Two-way radios and walkie-talkies have been in use since the second World War. While certainly a simpler piece of technology, these radios have maintained their popularity due to their ease of use and ability to communicate information to a whole team (especially when cell phones are often quite limiting in this regard). With tech developments and many radio accessories now on the market, there are still many uses for the two-way radio.
Large Events and Security
In setup for a large event, whether it be something along the lines of a wedding reception or a large-scale ticketed event at a public venue, there are countless moving parts. Teams of people need to be able to communicate not just between their own teams but to other team leaders as well. Often, on the day of events, changes are made that impact people beyond just one immediate circle. These changes can be quickly and easily communicated via walkie-talkie.
When the time comes for the event itself, security folks need to be able to communicate with one another quickly and easily as well. Additionally, two-way radios often offer a way to be discrete, which is integral to a security job well-done.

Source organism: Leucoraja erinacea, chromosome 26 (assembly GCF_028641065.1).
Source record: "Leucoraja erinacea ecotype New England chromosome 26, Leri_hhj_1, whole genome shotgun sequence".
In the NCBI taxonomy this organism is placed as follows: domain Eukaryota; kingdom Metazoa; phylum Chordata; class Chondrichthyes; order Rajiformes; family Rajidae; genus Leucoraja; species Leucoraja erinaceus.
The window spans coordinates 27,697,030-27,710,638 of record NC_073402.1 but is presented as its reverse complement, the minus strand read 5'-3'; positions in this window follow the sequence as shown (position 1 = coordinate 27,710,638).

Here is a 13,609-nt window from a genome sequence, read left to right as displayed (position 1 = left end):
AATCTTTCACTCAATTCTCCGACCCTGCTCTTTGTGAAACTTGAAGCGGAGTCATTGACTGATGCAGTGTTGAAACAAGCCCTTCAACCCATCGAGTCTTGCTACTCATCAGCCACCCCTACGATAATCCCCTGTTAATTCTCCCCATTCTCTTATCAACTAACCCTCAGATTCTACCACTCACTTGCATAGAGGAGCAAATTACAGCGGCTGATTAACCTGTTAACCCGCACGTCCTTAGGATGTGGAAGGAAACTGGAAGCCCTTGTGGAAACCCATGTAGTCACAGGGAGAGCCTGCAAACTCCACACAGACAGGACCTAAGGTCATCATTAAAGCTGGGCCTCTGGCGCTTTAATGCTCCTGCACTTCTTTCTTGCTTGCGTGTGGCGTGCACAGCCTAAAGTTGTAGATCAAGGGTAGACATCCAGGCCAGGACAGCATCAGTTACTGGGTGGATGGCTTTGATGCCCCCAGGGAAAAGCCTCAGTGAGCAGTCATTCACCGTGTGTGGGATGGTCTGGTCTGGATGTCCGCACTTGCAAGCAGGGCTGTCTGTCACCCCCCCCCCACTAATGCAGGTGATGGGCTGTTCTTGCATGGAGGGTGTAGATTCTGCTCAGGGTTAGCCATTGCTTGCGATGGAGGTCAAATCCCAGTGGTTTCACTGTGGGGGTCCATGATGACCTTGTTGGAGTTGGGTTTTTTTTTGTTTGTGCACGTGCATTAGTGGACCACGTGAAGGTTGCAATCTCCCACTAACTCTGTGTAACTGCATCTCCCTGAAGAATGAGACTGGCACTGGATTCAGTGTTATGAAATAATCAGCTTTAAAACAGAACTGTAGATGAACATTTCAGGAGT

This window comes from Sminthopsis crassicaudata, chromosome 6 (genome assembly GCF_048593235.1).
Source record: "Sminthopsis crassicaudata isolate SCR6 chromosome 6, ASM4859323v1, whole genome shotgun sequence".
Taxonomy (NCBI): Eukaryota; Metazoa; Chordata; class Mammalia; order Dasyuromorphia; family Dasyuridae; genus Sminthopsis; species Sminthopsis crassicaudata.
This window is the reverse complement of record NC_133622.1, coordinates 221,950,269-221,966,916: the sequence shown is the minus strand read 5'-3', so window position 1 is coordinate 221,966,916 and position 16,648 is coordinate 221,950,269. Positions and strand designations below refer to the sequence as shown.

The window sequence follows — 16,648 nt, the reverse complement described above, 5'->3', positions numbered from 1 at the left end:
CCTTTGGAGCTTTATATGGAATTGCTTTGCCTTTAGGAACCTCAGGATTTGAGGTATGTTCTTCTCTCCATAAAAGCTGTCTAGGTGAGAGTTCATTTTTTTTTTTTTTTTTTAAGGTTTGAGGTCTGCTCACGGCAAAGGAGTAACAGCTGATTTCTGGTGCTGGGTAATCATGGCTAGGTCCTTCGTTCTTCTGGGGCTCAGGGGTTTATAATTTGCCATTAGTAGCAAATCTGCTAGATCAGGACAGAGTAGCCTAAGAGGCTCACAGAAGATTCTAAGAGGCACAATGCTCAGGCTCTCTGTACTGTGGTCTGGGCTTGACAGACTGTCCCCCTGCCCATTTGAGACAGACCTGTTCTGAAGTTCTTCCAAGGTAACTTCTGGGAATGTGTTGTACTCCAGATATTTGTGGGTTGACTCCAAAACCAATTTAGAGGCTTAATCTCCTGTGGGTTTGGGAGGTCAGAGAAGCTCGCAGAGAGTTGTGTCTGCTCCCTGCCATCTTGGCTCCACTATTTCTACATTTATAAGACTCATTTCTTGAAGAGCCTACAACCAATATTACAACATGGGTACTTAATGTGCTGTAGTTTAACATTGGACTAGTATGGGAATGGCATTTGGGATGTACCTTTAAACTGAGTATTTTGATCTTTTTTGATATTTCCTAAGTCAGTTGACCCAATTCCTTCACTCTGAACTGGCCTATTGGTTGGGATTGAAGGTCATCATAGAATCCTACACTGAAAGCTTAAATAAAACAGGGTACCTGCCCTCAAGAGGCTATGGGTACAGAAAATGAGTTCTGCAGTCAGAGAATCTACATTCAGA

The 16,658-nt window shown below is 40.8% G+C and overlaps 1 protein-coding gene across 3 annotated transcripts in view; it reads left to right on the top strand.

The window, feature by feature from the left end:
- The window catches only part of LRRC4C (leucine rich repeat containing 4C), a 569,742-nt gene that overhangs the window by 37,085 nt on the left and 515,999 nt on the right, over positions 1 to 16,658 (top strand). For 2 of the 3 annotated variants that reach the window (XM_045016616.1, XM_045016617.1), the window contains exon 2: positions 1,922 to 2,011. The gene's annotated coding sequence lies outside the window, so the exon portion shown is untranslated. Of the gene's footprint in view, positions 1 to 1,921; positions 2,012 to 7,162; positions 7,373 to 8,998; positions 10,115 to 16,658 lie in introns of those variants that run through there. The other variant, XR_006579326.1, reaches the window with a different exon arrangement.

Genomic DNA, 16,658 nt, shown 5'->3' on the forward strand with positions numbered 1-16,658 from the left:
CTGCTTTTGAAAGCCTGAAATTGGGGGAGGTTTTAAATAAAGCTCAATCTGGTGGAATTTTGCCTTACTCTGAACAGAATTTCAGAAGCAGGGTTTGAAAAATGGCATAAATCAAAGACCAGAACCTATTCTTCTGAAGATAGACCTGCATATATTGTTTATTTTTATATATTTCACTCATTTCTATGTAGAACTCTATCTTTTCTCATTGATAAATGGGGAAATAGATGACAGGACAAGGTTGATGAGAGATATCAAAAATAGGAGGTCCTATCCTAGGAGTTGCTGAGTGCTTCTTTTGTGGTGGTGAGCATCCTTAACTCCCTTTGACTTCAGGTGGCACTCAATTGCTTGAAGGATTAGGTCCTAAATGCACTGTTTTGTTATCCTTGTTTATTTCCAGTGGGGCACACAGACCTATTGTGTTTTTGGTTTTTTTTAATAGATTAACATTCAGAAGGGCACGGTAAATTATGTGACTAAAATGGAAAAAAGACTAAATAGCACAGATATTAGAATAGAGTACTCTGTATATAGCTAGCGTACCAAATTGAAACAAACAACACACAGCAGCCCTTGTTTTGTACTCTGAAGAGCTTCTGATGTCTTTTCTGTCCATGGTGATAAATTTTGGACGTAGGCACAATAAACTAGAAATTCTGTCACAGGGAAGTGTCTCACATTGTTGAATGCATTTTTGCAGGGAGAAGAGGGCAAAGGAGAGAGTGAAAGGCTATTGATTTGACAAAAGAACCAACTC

Retail and Hospitality
Any retail employee is familiar with the customer request of “checking in the back.” Smaller stores include a back stock room, and walkie-talkies allow communication between an employee conducting inventory and an employee working the floor. Similarly, in a larger store with more of a warehouse environment, walkie-talkies are critical to smooth functioning for the business. Other hospitality spaces, like hotels, museums, and tourist destinations can experience increased efficiency through two-way radios as well. Hotels, in particular, benefit greatly from such forms of communication. Employees working the front desk can send requests to maintenance or housekeeping staff members that are already out and about in different parts of the hotel. While technology has changed greatly over the years, the benefit of the two-way radio has not diminished.